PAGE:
In keeping with size, you don’t have to worry about the size of the container; it will size automatically. On the other hand, it’s a good idea to set the size of the transparent image to the same size as the to-be-protected image. Setting it to 100% (as opposed to a size in pixels) makes it needless to adjust it manually each time. Last, but not least, like this, you can use a transparent image as small as 1 x 1 pixel!

“Great! But when I have tried your code in WordPress, it didn’t work.”
“Yep, I had the same problem. For some reasons, WordPress strips the position, top and left properties from the style attribute.”

The fix is simple: use a class selector to define those properties instead as doing so inline. Besides, inline style should be used sparingly anyway. You can add the new rules to the Additional CSS panel of the Customizer, or even better, add them to the style.css of your child theme. In doing so, you can also include the sizing of the transparent image.

.first {
	position: relative;
.second {
	position: absolute;
	top: 0;
	left: 0;
	width: 100%;
	height: 100%;

The code is now:

<div class="first">
  <img src="URL OF THE TO-BE-PROTECTED IMAGE HERE" alt="ALTERNATIVE TEXT HERE" style="width:500px;height:500px;">

Check out the outcome below:

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If, like me, you think that this is too much HTML to write (each time), here is a tip that will make your life easier. Do you remember my post on Gutenberg? No! Not even the game-changing block that I described at the end? The Reusable block! If you create one with the above HTML code, you will just have to replace the first <img> element with the correct information (you can simply copy and paste the HTML from the Image block). Don’t forget to convert it to regular block before, though.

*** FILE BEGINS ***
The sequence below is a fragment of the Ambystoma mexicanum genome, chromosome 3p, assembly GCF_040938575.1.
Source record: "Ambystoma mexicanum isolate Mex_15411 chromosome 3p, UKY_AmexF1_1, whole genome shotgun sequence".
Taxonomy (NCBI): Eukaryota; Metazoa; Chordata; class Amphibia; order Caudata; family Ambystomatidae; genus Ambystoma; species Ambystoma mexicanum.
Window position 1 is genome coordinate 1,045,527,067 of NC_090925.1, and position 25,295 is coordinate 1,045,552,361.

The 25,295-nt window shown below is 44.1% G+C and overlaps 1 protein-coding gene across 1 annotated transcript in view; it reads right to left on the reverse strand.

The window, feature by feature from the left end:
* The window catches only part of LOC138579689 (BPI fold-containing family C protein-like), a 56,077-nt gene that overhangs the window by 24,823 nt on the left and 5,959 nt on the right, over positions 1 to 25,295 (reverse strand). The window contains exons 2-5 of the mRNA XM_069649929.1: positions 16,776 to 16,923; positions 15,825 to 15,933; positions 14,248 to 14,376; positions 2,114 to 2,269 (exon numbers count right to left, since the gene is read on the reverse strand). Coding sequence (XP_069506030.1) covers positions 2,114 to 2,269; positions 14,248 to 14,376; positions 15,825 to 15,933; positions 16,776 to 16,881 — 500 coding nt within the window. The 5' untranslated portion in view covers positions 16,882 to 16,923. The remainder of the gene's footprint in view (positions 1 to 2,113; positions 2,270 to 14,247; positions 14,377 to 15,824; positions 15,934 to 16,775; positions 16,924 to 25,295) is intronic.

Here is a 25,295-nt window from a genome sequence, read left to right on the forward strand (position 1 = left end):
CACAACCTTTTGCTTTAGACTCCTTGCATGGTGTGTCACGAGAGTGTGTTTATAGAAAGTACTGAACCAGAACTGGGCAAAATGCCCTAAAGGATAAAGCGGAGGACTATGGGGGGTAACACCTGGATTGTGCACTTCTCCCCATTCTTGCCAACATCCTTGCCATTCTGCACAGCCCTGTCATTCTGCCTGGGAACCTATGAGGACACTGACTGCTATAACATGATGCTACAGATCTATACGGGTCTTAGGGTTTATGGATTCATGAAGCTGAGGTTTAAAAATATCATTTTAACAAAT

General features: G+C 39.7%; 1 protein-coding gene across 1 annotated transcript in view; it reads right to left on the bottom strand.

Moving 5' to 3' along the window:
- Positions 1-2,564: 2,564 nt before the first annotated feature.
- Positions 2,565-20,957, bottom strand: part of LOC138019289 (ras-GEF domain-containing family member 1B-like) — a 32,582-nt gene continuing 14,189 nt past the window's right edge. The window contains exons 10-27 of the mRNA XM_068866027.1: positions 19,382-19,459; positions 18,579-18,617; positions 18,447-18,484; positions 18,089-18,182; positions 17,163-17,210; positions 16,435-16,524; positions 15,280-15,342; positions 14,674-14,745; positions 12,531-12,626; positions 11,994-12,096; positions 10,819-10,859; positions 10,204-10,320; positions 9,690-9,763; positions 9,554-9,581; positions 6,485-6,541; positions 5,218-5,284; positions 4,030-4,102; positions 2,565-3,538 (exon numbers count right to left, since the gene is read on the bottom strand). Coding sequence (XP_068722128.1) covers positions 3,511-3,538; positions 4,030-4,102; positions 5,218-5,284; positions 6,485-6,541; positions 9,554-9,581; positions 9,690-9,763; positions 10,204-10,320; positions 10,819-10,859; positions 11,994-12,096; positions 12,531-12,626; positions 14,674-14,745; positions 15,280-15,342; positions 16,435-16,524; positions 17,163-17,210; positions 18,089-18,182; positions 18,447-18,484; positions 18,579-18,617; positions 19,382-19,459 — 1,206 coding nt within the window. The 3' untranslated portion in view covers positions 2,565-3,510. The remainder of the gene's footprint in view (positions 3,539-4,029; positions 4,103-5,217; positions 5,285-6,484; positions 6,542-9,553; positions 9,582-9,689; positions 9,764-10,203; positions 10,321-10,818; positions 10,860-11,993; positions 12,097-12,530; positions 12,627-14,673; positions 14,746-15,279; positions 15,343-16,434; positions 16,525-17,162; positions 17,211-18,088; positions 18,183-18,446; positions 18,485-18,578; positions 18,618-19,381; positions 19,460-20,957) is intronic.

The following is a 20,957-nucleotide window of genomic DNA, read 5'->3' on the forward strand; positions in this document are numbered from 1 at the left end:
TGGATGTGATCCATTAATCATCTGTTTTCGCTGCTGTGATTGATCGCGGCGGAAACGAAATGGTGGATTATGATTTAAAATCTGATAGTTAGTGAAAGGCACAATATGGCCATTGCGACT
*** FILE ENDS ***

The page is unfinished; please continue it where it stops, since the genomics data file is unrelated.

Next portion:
Keep in mind that this image protection technique will not stop image theft via screenshot, making it easy to circumvent even by average computer users. Similarly, tech-savvy thieves can get around by checking the source code of the web page. Actually, whatever protection you put in place in your website, it will not be effective anymore if people access your graphics via Image Search. As I said earlier, no method is 100% foolproof.

Coming next: A copyright notice

1 See 10 Ways to Protect Images From Being Copied. ^
2 This story is quite old – way before I published my first post, actually; hence, its insertion at this point in the CogitActive Saga. ^
3 During this exploration, I also realized that switching between both editors was causing some dramatic changes – even lost – in the HTML. At first, I thought of fixing this issue and searched for options to do so (including plugins). However, the Visual editor being far from satisfactory, I decided instead to compose my posts directly in HTML (i.e. in the Text editor) – despite my limited coding knowledge at the time – and never to use the Visual editor again. I didn’t bother to check the “Disable the visual editor when writing” in my Profile; still I didn’t use the Visual editor anymore until the advent of Gutenberg. ^
4 Of note, quotes are required if the URL includes parentheses, whitespace, or quotes, unless these characters are escaped, or if the address includes control characters above 0x7e. Ignore the gibberish part at the end; still, you might be glad to know that the last hieroglyph is the ASCII graphic character for “~”. ^